World-renowned Bible scholars, such as Robert L. Thomas, the late Norman L. Geisler, Gleason L. Archer, F. David Farnell, and the late Gleason L. Archer Jr., among many others, have fought for decades to educate readers about the dangers of higher criticism.
What has happened to our modern-day evangelical Bible scholars? Daniel B. Wallace wrote, “The new generation of evangelical scholars is far more comfortable with ambiguity and uncertainty than previous generations.” This is pessimistic, not optimistic. It has a tone of excitement about telling the Christian readers that they cannot really have confidence in anything textual scholars do, i.e., cannot have confidence in the trustworthiness of their New Testament.
Modern objections to the Book of Daniel were started by German scholars who were prejudiced against the supernatural. Daniel foretells events that have occurred in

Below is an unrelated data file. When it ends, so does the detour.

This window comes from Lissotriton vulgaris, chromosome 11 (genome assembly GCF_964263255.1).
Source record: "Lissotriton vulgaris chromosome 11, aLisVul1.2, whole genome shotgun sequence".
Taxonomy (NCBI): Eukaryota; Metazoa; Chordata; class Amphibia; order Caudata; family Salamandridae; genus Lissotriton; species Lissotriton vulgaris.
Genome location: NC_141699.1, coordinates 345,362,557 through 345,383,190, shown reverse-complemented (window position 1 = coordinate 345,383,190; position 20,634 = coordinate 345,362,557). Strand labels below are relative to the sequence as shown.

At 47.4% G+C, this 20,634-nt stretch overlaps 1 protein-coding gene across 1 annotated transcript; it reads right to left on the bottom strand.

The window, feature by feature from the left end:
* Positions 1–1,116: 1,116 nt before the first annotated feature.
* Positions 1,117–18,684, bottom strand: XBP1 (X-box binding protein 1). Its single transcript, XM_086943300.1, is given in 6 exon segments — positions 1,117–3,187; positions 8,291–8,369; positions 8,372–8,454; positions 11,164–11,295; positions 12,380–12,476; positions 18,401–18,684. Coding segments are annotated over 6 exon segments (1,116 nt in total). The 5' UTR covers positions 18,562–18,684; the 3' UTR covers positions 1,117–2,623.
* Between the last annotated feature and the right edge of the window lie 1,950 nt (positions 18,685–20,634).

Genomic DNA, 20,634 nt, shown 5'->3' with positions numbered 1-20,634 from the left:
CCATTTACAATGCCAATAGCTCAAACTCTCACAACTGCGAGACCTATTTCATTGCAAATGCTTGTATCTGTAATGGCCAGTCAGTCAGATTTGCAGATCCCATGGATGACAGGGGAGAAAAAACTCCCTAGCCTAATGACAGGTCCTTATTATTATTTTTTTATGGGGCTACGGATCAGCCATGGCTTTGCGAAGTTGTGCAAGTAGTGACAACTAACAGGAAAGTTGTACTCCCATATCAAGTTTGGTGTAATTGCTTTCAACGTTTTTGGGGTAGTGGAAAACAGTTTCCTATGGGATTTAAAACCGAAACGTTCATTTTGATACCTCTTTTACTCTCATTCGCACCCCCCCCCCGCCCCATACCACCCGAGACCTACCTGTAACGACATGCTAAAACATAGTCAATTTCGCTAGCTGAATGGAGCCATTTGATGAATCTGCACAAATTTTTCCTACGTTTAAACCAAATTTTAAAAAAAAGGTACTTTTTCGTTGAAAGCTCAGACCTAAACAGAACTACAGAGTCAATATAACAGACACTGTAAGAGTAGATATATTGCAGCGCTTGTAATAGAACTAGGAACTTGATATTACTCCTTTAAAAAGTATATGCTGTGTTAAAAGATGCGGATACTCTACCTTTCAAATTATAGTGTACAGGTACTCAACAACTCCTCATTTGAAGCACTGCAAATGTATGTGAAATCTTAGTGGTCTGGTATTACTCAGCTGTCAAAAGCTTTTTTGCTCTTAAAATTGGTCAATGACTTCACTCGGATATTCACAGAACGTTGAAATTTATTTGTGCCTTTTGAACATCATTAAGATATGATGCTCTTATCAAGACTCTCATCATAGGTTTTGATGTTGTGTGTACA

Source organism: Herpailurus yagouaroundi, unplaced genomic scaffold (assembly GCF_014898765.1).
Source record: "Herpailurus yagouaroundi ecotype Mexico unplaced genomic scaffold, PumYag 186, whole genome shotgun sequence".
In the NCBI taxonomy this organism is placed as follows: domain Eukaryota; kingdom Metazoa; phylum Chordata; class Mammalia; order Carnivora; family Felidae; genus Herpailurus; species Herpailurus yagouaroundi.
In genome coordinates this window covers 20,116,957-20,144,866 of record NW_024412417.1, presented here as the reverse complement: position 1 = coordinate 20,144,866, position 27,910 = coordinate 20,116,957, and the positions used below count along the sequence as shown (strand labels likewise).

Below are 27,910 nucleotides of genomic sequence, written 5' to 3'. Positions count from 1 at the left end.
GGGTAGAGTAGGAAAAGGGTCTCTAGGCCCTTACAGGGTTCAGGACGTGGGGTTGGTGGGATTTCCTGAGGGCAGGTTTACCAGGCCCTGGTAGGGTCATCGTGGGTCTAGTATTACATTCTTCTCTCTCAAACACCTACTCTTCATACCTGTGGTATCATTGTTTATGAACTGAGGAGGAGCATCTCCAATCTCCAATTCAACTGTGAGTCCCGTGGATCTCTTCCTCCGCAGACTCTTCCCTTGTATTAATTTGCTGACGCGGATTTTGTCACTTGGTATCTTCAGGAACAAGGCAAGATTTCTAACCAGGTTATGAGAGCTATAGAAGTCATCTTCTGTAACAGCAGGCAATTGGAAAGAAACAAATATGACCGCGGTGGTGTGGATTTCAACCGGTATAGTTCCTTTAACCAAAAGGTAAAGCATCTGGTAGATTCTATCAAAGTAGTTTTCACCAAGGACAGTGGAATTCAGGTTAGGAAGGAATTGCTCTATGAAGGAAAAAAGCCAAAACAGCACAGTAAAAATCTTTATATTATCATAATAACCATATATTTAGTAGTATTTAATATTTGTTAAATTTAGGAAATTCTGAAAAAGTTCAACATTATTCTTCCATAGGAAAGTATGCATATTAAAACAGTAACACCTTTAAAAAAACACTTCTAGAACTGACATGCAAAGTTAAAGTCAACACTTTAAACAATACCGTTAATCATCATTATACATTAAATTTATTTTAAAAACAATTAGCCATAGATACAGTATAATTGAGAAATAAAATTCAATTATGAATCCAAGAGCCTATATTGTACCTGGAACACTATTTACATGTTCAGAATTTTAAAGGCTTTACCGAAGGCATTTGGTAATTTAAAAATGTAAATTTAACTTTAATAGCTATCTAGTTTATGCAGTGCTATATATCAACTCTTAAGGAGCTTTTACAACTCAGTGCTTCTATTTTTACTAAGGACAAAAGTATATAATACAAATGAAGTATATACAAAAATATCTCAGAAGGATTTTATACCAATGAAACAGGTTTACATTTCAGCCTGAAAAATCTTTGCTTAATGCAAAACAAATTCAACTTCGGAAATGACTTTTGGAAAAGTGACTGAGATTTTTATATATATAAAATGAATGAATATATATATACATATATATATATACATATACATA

The prophet Isaiah, the son of Amoz (ʾāmōṣ—“strong or courageous”), was apparently a member of a fairly distinguished and influential family. Not only is his
Bible critics would tell us that the book of Isaiah is like a tapestry, with many hands contributing to its greater unity. Scholars recognize at least three distinct authors in the text. Is this true?
The errors of the higher criticism of which I shall write pertain to its very substance. Those of a secondary character the limits of my